May 18, 2024

Keeping Media and Government Accountable.

Some Kansas schools support Open Enrollment law, others seem hostile

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The bipartisan Open Enrollment legislation signed into law in 2022 offered hope for students who are trapped by their zip code in underperforming school districts.  The law requires districts to accept students within self-determined capacity limits for each grade level unless the transfer applicants have poor records for behavior or attendance.

One might think Open Enrollment would be embraced in the home state of Brown v. Board of Education, which overturned the separate-but-equal principle and outlawed segregation in public schools.

But that wasn’t the case.  Kansas public school officials, including the State Board of Education and the Department of Education, strongly opposed Open Enrollment.  Two districts — USD 229 Blue Valley and USD 233 Olathe — basically said Open Enrollment would bring undesirable students to their schools, and now it seems both are trying to nearly close their borders with capacity limits.

Blue Valley Superintendent Tonya Merrigan and Olathe Superintendent Brent Yeager said it wasn’t fair for their well-off residents to pay to educate kids from outside the district and reduce property values:

“While we can certainly empathize with parents in lower-performing districts, both Blue Valley and Olathe are among the highest-performing districts in Kansas – indeed competing nationally – and, as such, would find our districts overwhelmed with requests from non-residents. Without intending to sound elitist, it is nonetheless true that housing costs in our districts often provide a check on resident student growth now.

“What we believe our local districts’ taxpayers would find particularly egregious is that their taxes would be paying for non-resident students (emphasis in original), meaning the local resources for our own resident students would be spread even further. While we would receive state BASE aid for these students, the same is not true for capital outlay, bond and interest, and other weightings based on property valuations.”

Open Enrollment would allow students in underperforming districts like Kansas City attend school in Blue Valley.By the way, people all across Kansas are helping to pay for kids attending Blue Valley and Olathe with their income tax and sales tax, as local property tax is only a portion of funding for almost every school district.

There are tremendous achievement differences between some school districts, even though they may be adjacent.  Only 11% of students in USD 500 Kansas City are proficient in math, compared to 56% in Blue Valley, 50% in De Soto, and 43% in Olathe.  It’s hard to imagine how parents in the Kansas City district feel about seeing nearby districts with capacity and better outcomes but not being welcome to send their children there for better opportunities.

Arbitrary capacity limits thwart open enrollment

Sentinel reporter David Hicks asked several districts around the state to share their Open Enrollment capacity.

Blue Valley spokesperson Kaci Brutto said the district will have 86 seats for non-resident students in two schools — 46 at Aspen Grove Elementary and 40 at Blue Valley Southwest High School.  The other 21 elementary schools, all nine middle schools, and the other four high schools are closed to non-residents.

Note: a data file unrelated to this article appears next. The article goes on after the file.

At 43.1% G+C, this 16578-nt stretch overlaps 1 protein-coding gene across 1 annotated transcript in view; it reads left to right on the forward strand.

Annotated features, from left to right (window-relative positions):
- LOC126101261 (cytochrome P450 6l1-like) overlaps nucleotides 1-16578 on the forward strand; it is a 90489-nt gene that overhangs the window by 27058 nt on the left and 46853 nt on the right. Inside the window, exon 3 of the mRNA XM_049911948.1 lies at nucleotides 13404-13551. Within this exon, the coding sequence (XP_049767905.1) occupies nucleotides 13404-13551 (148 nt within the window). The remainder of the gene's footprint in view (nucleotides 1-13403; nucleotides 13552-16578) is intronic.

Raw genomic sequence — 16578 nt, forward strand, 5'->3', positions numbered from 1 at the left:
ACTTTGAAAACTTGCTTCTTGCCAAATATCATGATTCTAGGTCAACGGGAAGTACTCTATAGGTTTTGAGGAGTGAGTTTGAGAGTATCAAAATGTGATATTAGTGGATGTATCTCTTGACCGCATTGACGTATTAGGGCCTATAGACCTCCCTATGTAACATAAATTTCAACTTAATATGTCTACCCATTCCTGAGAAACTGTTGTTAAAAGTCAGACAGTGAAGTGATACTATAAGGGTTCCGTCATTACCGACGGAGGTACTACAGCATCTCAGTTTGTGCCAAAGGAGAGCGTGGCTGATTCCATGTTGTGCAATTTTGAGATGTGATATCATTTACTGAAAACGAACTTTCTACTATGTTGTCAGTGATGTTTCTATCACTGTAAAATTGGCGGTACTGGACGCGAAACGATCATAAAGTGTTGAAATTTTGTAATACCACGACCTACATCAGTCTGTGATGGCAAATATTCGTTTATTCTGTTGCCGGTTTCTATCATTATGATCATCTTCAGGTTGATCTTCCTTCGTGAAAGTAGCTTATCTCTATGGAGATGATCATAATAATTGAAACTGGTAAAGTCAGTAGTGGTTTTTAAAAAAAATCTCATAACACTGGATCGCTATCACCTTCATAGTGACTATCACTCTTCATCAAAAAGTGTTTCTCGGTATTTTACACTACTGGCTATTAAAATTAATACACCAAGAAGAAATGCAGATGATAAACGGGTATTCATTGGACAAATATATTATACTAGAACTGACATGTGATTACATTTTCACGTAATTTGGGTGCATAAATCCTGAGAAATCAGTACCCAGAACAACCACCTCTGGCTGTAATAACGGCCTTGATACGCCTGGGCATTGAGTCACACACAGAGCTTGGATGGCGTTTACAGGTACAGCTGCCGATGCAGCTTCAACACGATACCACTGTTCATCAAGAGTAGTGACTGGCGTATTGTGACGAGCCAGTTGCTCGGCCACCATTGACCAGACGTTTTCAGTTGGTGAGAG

Brutto says the district placed a 75% capacity limit on each school to allow for future growth; in other words, they are allowing for 25% enrollment growth, which doesn’t seem justified by the district’s enrollment history.  This year, for example, the district of almost 22,000 students added just 58 kids for a growth rate of less than half of one percent.   Since 2020, the district has lost 460 students.

Olathe is allowing for 20% growth over the next five years, which is also not justified by its enrollment history.  USD 233 enrollment has declined by more than 1,400 since 2020, but it will only allow 590 students to transfer in after deciding four elementary schools, two middle schools, and three high schools will be closed to outsiders.

USD 232 De Soto didn’t mention capacity limits, but Communications Director Alvie Carter II says, “We estimate that student enrollment will increase by about 30 (K-12). The rate of growth is key to watch, meaning it could be a higher percentage than what we are predicting.”

Audited enrollment data from KSDE shows the district has lost about 120 students since 2020.  Carter says De Soto will accept 34 transfers across five schools, and the other seven schools will be closed to outsiders.

USD 259 Wichita also did not specify capacity limits, but even though it lost more than 3,100 students since 2020, it is only accepting 455 transfers and is excluding six of 12 high schools, 12 of 19 middle schools, and 29 of 56 elementary schools from offering Open Enrollment opportunities.

Some districts welcome students with open arms

While some districts are taking steps to limit Open Enrollment, others have the opposite approach.

Superintendent Patrick McKernan of Troy USD 429 told Hicks, “The USD 429 board of education approved unlimited capacity for the 2024-2025 school year, grades K-12.  We don’t anticipate much growth in our county but would love to see it.”

USD 250 Superintendent Richard Proffitt says Pittsburg “will not be setting any capacity limits in our district.”

In Northwest Kansas, Superintendent Mark Penka of St. Francis USD 297 says, “If we are looking at capacity, we have room for roughly 200-250 students to be full with the current buildings that we have now.”

Enrollment in St. Francis is only about 300 students, so the doors seem wide open there.

Open Enrollment information isn’t readily available for all districts in Kansas, but the Sentinel will collect more data and share it here soon.

 

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